should begin by a rigorous blockade What are the means to be employ- of the naval forces of the barbarians, ed to accomplish this desirable object? wheresoever they can be found. At The undersigned would wish that he the same time, the ambassadors of all could prevail upon all Europe to par. the sovereigns and states of Christenticipate in his conviction, the result dom ought mutually to support each of thirty years close study and investi- other in representing to the Ottoman gation. He did not cease, during his court, that it must be held responsiministry at the Ottoman Porte, to em- ble for the hostile acts' of its subjects, ploy himself upon the subject which if it shall continue to permit recruithe now treats ; it engaged his atten- ing in its states for the garrisons of tion in the camp and in the fleets of Africa, (which garrisons will be of the same power, and during the whole no use, as these forces would be better course of his well-known intercourse employed against its enemies than with the nations and tribes of Africa against European friendly powers,) and of Asia.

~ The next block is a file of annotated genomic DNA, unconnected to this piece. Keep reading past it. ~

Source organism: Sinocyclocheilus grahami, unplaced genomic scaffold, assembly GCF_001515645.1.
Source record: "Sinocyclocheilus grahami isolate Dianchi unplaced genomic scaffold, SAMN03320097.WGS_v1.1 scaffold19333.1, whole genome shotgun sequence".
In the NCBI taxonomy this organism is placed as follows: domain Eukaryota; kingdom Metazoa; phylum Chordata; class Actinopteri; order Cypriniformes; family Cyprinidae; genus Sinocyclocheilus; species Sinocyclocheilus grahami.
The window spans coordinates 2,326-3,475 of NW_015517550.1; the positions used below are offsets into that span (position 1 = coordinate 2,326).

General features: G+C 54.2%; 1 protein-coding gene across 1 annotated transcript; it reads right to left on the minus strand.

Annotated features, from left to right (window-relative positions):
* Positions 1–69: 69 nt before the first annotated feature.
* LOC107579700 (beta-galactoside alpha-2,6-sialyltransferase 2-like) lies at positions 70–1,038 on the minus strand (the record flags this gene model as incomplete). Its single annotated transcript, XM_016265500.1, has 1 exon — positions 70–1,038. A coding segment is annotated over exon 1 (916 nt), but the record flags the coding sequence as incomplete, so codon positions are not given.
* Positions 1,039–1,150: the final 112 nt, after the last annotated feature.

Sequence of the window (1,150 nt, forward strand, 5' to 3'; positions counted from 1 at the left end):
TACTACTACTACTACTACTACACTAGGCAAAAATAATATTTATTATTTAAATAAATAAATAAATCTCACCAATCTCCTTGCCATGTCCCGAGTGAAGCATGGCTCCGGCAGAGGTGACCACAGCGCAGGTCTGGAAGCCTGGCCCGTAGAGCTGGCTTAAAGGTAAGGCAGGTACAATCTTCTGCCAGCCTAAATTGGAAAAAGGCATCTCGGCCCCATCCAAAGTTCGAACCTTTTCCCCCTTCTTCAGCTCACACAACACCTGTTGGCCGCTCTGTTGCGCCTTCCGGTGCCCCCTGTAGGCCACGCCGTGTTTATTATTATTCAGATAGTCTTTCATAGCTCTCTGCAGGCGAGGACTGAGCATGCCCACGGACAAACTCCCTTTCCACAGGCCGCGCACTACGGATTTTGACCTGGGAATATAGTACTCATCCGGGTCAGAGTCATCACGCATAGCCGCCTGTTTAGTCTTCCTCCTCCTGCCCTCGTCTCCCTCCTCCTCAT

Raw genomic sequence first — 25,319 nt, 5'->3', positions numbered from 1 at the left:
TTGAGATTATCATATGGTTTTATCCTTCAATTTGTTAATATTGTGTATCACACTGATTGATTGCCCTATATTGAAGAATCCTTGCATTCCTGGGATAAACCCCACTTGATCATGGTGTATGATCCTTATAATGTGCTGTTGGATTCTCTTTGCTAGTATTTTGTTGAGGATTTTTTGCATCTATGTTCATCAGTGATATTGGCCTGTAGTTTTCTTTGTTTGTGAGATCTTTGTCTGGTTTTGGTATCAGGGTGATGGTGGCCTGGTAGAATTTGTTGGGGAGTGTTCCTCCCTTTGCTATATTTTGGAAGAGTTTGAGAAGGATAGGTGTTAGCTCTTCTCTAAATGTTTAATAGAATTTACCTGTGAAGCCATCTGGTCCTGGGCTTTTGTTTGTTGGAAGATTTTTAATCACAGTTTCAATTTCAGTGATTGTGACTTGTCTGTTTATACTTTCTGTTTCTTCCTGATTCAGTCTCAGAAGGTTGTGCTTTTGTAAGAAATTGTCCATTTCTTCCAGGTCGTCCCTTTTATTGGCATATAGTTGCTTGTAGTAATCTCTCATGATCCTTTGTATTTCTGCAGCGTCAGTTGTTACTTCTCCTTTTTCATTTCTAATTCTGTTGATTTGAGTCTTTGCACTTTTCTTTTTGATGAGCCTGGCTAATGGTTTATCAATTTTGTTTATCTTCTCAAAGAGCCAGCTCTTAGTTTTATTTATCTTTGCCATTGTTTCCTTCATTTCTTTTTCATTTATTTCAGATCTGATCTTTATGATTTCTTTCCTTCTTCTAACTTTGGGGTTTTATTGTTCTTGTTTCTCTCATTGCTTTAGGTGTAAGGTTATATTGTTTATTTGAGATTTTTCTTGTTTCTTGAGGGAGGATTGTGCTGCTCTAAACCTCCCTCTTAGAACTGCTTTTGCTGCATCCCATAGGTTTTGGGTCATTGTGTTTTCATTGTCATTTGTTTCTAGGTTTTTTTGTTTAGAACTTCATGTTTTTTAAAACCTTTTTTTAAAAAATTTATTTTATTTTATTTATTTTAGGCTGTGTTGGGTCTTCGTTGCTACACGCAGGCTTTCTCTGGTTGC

and by exacting from the Porte a for. This firm conviction of the possi- mal disavowal and an authentic interbility of crushing the system of rob. diction of the wars which those rebel bery and outrage acted upon by the chiefs declare against Europe. Barbary States, cannot be better pro

The Ottoman court might be engaved than by the offer which he makes ged to give promotion and rewards to of undertaking the direction of the ex- those among the Janizaries captains of peditions, provided the necessary means frigates, and other Algerine sailors, be put at his disposal.